FBPO: What’s next for Tim Bogert? What can we look forward to that we haven’t seen or heard from you yet?

TB: I’m doing session work online.  You send me a track and I’ll play on it as if I were there, then send the bass part back to you or your producer to mix. I also work locally in The McGrath project. Playing is still fun and I still enjoy it very much.

FBPO: One last question: Are you still riding those Harleys?

TB: Oh yeah! I have an 05 Electra Glide and an 09 V Rod Muscle.  I ride all the time.  In fact, I just got back from a breakfast ride!

Comments on Tim Bogert

  1. Burt Arthur says:

    Timmy…one of the most inspiring Bassist’s and vocalist’s I had the pleasure of listening to and try to emulate but alas…He is a One Off! for sure and there is no repeating! Thanks Tim. From a life long fan and bass Player as well!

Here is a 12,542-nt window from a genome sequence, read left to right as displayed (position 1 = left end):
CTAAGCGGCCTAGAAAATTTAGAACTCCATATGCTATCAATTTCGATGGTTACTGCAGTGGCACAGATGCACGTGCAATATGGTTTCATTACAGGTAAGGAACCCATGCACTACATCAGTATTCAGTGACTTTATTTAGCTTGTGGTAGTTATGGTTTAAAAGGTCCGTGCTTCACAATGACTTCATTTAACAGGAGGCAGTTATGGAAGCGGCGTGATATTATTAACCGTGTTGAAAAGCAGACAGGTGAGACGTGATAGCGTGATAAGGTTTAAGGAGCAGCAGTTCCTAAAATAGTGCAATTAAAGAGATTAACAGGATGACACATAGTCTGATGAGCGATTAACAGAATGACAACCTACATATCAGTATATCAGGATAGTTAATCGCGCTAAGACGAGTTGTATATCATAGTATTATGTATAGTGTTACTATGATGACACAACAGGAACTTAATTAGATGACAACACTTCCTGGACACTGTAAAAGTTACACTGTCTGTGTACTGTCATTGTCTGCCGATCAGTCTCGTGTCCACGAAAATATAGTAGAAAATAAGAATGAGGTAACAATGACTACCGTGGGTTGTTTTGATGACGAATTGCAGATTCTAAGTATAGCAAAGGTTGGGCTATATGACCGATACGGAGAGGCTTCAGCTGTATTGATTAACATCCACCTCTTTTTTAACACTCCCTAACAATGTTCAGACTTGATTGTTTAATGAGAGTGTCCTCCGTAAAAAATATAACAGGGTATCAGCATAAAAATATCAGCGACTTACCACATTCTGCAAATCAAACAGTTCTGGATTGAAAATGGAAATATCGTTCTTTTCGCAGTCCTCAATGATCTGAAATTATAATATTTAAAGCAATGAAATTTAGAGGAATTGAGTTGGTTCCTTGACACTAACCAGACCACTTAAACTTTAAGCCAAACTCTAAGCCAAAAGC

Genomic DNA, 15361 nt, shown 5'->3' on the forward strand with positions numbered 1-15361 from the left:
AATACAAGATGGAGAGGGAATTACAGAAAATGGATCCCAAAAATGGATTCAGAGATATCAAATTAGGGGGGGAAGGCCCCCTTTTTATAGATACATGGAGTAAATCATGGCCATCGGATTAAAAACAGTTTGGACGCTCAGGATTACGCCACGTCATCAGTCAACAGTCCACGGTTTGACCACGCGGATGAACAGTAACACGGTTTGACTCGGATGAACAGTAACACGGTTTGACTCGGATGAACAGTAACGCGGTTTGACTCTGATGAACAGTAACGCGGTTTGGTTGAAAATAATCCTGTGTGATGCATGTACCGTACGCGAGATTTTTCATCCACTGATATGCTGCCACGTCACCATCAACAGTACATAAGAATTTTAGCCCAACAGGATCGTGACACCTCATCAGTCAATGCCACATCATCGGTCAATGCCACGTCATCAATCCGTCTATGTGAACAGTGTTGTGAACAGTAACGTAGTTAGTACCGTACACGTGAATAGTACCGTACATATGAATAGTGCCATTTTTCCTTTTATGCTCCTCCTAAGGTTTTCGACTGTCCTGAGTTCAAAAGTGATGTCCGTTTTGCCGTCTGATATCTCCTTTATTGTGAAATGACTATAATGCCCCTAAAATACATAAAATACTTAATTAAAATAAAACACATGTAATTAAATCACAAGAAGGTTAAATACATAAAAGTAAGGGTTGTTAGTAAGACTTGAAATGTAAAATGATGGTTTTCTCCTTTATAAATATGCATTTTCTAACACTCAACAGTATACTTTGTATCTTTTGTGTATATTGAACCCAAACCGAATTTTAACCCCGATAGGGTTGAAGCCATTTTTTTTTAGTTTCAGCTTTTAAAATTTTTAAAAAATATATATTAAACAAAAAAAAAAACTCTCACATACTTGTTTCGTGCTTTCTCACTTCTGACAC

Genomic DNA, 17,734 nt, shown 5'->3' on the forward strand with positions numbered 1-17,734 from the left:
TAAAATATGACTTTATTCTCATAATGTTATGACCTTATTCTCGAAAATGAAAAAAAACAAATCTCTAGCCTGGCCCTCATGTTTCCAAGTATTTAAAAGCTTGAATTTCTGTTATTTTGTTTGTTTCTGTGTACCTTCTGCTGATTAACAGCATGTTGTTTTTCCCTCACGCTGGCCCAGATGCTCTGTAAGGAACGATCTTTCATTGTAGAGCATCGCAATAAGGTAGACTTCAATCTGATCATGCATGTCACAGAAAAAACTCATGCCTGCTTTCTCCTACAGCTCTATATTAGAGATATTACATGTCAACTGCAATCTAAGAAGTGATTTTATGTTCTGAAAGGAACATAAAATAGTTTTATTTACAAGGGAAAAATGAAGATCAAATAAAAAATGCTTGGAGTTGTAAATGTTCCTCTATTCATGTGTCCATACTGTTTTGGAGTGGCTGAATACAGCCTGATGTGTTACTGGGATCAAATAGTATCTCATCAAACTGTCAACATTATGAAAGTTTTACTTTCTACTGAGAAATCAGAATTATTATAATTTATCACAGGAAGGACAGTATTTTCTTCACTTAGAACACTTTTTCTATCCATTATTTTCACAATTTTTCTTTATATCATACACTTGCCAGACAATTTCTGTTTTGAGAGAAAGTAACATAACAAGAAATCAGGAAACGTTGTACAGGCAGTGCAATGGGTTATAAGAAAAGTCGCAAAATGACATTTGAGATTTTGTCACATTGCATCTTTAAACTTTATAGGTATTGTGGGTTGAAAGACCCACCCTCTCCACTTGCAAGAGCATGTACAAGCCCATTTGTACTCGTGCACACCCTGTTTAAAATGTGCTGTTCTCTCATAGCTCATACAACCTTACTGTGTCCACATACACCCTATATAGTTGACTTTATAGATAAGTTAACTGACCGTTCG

2. Carl Galligher says:

    I’ll second what a tremendous talent & inspiration he was & is to me, as a young bassist. I’m still trying to figure his early bass parts out, & I’m now 63.

  3. Bob Young says:

    I’m 69 and Tim came up when bass was king during the ’60’s, Beatles were huge with McCartney who really started it all as far as electric bass being noticed and being brought out front. The Who with John Entwistle were not even that well known in the states and along comes Tim in the Vanilla Fudge, it was like wow! The whole band actually changed many bands’ styles overnight. Bands starting covering their tunes and stretching out other cover tunes. Tim gave the better bassists’ something to aspire to, a new pinnacle to attempt to reach, most of us still haven’t caught up with him. I would rate Tim as one of the top five rock bassists to have ever strapped on an electric bass, he was one of the greats. Tim also had a certain style that evolved from probably Jame Jamerson so has the upright bass sensibility. RIP Tim, you were one of a handful of greats who changed the bass world.

    1. Jon Liebman says:

      Nice tribute, Bob. Yeah, Tim was great!

  4. Bob Young says:

    Incidentally Tim, I just noticed you’re from Mass, I was born in Millbury.